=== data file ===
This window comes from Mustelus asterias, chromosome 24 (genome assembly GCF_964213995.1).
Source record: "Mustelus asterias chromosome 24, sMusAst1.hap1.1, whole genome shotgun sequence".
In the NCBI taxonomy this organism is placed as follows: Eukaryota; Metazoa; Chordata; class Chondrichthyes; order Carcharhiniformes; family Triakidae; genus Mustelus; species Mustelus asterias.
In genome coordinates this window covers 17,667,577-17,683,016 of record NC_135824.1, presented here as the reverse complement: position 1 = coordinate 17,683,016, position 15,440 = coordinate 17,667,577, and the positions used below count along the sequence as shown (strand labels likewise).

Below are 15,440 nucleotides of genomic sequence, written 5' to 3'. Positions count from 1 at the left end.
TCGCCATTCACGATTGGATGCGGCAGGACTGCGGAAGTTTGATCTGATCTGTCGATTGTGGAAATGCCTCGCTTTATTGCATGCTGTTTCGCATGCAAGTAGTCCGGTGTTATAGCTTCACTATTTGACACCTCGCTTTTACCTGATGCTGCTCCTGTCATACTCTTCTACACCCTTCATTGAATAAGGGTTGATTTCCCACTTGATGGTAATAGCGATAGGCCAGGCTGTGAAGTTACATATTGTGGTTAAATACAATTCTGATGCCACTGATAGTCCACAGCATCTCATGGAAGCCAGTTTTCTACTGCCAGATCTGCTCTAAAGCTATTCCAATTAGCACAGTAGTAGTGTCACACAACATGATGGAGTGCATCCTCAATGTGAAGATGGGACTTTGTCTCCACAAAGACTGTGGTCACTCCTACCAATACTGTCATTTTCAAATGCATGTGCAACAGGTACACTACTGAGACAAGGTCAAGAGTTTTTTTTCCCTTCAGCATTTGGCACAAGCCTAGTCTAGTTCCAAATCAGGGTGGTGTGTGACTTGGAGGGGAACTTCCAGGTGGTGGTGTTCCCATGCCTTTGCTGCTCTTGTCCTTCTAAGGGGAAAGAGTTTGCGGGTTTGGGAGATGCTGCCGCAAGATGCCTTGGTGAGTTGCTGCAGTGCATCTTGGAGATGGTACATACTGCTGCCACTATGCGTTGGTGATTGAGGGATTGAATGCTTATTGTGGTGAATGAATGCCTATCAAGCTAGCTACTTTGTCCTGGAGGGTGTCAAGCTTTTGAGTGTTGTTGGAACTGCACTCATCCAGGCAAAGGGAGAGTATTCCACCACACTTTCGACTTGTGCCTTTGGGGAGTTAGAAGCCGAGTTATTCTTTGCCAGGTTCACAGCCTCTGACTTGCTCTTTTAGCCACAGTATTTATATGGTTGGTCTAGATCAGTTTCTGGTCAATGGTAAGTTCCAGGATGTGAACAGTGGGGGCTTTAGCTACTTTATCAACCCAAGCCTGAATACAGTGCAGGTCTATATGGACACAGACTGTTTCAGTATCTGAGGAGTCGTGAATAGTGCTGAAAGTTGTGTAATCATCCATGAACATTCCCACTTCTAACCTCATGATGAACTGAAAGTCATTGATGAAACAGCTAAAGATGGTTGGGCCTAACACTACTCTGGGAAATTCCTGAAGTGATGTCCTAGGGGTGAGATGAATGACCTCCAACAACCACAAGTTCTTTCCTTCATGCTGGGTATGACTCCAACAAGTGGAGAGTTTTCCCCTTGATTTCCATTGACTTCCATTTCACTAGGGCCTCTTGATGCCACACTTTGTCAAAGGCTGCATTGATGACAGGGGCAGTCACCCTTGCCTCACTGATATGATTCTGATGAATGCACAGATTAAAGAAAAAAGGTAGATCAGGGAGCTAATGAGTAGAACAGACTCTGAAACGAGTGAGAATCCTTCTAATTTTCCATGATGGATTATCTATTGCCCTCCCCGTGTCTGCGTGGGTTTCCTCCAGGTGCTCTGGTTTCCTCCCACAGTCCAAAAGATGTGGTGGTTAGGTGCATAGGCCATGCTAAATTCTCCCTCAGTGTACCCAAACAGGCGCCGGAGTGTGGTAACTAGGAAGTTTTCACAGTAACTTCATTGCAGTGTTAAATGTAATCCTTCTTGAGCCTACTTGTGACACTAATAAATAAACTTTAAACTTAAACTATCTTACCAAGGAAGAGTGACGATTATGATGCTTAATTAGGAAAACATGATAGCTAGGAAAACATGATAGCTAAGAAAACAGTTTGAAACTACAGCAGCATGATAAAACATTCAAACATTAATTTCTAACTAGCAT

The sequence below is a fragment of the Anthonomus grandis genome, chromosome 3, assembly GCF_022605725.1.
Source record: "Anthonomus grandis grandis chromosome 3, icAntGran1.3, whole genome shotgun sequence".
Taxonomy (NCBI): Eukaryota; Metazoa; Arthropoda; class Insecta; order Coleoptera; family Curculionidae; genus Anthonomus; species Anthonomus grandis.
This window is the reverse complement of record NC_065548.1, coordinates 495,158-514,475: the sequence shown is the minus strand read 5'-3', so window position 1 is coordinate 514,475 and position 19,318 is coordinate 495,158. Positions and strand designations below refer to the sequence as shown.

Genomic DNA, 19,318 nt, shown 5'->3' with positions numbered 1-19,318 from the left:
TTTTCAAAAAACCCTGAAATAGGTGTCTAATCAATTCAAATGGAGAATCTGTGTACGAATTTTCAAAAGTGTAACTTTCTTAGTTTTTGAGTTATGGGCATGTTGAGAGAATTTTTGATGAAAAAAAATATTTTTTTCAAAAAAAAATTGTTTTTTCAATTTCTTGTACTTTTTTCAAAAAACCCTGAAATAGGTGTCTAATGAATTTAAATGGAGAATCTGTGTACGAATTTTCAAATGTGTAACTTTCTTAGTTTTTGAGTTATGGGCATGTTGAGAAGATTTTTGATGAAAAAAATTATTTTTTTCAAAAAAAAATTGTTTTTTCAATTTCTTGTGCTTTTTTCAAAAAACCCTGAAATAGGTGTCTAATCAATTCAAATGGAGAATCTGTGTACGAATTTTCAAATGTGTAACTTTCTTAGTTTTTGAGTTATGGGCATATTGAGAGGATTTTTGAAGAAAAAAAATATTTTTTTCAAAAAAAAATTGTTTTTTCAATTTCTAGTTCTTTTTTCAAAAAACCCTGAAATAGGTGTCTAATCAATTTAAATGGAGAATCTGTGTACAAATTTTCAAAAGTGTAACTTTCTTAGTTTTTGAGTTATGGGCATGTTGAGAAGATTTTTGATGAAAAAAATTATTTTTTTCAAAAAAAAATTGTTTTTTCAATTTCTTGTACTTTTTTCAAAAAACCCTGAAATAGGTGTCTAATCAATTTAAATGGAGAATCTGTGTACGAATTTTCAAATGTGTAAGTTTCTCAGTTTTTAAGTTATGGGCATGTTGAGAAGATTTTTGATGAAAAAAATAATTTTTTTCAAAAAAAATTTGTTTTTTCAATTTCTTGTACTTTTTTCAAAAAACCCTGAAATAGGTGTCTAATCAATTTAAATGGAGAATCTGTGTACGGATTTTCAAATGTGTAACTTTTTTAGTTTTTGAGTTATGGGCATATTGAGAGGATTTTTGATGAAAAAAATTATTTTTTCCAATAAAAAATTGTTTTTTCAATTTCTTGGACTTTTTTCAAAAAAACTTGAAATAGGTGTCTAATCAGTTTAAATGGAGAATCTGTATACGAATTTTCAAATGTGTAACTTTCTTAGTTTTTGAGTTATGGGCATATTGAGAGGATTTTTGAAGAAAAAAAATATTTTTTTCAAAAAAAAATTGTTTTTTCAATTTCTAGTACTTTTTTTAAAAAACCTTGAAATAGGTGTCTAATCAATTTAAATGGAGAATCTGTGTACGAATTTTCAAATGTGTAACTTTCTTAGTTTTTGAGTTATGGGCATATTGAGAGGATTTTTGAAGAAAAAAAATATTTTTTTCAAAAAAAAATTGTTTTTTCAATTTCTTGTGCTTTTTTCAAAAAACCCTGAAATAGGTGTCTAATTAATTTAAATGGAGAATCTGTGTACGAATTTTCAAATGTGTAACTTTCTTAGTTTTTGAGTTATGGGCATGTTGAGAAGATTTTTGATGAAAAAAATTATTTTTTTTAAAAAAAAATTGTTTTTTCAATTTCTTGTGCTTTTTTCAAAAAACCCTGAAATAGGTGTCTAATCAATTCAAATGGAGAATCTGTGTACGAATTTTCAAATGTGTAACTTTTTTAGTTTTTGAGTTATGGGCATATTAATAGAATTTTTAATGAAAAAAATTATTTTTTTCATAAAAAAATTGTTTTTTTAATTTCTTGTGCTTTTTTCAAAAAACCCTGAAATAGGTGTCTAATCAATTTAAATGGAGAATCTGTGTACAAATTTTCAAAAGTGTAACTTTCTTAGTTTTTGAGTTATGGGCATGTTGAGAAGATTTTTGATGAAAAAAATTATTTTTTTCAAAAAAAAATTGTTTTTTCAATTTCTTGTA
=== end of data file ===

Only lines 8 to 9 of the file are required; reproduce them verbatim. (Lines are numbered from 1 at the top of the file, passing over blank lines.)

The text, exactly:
Source record: "Anthonomus grandis grandis chromosome 3, icAntGran1.3, whole genome shotgun sequence".
Taxonomy (NCBI): Eukaryota; Metazoa; Arthropoda; class Insecta; order Coleoptera; family Curculionidae; genus Anthonomus; species Anthonomus grandis.